Marked fall in ambient air quality

Ambient air quality in the city has significantly deteriorated over the past decade and officials across the enforcement spectrum from the Transport Department to the Tamil Nadu Pollution Control Board (TNPCB) admit that the existing mechanisms to control vehicular pollution, which is the largest contributor, have largely been unsuccessful.

According to a recent TNPCB study, the level of carbon monoxide in the city ranges from 12 to 70 parts per million (ppm) as against the permitted 35 ppm. The study also points out that emission from nearly 50 per cent of the vehicles in the city exceeded permitted levels and the pollution load in the atmosphere increased by 3.5 per cent annually.

“About 70 per cent of privately run pollution testing units do not have the expertise or capability to test diesel vehicles,” said a senior TNPCB official. “A proposal to set up a joint emission check-up unit involving the Board, the traffic police and the Transport Department has been in cold storage for sometime. It would have empowered us to conduct surprise checks of testing centres and also fine motorists on the spot.”

P. Jeyapal runs one such testing centre, which is a rundown room with two chairs and a flickering computer screen. “The volume of vehicles that comes for testing is too low to make this a viable business venture. Unless enforcement forces people to take the test every six months as stipulated, no one is going to invest to run a proper facility,” he says.

While the city had about 130 emission test centres in 1997 when pollution control levels were introduced, it has come down to around 30 by 2010.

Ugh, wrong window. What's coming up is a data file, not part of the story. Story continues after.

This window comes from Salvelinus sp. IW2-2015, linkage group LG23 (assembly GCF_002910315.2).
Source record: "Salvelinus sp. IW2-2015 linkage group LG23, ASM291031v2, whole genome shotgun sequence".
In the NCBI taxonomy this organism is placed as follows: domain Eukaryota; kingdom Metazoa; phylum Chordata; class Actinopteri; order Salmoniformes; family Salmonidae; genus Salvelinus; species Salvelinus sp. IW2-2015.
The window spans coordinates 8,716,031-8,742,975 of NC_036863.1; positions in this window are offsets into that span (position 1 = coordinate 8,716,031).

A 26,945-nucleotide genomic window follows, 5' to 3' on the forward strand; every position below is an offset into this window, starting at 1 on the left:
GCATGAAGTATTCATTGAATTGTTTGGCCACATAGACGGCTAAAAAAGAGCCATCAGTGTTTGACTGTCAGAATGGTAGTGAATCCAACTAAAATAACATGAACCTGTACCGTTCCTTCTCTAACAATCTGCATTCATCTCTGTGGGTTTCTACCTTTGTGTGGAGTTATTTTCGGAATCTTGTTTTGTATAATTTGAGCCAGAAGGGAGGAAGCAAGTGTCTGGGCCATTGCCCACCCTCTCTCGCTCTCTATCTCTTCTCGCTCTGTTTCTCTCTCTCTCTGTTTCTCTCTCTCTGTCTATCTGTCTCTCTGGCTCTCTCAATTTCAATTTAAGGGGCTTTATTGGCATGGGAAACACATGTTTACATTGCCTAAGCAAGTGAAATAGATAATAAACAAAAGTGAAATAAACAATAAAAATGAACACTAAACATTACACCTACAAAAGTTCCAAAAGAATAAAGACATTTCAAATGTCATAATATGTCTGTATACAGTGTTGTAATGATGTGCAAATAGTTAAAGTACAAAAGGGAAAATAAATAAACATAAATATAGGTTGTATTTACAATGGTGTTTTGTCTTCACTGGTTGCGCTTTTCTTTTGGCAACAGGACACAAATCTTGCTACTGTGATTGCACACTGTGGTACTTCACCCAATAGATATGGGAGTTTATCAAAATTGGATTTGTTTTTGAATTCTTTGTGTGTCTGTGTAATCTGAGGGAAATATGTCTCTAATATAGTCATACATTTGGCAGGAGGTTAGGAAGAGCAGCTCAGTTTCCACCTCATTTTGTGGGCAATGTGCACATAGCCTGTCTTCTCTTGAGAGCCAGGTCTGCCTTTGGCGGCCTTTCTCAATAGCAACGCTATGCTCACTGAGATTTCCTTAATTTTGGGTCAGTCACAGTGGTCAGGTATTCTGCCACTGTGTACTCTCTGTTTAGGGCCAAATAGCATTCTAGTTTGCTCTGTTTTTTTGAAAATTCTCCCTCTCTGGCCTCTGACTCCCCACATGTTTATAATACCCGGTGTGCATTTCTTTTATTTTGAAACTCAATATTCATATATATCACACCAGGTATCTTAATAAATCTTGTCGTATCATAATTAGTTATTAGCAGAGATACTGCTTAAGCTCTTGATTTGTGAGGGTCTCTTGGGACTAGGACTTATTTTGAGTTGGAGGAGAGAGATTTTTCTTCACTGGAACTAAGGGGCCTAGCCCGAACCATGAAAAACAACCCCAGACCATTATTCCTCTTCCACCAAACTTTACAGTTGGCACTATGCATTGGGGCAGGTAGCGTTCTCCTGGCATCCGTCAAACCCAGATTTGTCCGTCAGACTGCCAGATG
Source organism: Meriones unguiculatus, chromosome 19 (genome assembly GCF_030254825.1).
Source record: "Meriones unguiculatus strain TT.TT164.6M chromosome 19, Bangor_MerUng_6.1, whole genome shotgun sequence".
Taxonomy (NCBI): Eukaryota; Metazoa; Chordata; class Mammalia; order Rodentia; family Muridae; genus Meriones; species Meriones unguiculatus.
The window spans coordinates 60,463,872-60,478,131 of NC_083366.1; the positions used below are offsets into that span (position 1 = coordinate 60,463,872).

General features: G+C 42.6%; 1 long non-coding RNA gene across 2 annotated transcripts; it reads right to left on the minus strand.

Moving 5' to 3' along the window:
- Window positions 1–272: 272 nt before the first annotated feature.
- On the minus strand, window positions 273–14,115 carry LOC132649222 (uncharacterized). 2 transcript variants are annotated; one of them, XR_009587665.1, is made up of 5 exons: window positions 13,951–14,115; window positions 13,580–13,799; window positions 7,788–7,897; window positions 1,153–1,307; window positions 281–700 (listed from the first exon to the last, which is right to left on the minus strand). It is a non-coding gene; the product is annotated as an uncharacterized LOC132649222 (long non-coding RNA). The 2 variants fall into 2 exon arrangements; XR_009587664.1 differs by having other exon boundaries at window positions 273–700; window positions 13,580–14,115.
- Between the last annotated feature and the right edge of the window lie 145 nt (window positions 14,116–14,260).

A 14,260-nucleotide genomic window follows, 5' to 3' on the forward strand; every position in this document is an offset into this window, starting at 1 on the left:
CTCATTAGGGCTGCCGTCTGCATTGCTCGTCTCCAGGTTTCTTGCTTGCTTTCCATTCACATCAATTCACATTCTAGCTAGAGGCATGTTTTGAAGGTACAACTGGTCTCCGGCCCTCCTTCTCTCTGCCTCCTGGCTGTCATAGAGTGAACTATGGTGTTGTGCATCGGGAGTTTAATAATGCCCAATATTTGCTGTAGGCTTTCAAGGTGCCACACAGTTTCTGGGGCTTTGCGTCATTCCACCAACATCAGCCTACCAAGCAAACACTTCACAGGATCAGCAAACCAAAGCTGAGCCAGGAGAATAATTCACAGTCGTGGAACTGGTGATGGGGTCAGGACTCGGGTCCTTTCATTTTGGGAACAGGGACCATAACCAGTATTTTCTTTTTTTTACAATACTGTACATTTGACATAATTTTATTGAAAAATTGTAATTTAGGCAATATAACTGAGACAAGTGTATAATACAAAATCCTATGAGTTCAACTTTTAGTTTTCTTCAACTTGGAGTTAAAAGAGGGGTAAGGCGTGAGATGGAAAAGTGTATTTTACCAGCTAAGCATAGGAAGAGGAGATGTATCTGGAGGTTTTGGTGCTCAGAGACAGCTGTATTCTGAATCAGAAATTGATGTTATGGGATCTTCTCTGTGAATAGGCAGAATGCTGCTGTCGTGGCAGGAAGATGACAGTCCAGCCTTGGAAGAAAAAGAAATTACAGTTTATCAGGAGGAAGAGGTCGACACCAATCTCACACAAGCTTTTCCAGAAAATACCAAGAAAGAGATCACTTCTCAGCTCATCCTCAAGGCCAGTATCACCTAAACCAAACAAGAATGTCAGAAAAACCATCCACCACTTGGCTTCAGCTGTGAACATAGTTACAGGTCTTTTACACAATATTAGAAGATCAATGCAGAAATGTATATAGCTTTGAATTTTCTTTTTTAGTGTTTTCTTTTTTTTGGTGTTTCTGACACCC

M.K. Subramanian, secretary of Automobile Association of Southern India, said: “Motorists can be given more options if the Transport Department provides licences for mobile testing units. This has worked very well in Mumbai as it allows testing units to go in search of motorists. Many do not take the test because they think it is unnecessary work.”

Speaking to The Hindu, Transport Commissioner S. Machendranathan said a national scheme for providing modern testing centres was being worked out.

A letter from the Editor

Dear reader,

We have been keeping you up-to-date with information on the developments in India and the world that have a bearing on our health and wellbeing, our lives and livelihoods, during these difficult times. To enable wide dissemination of news that is in public interest, we have increased the number of articles that can be read free, and extended free trial periods. However, we have a request for those who can afford to subscribe: please do. As we fight disinformation and misinformation, and keep apace with the happenings, we need to commit greater resources to news gathering operations. We promise to deliver quality journalism that stays away from vested interest and political propaganda.

Support Quality Journalism
Recommended for you
This article is closed for comments.
Please Email the Editor

Printable version | Jun 3, 2020 8:44:03 PM |

Next Story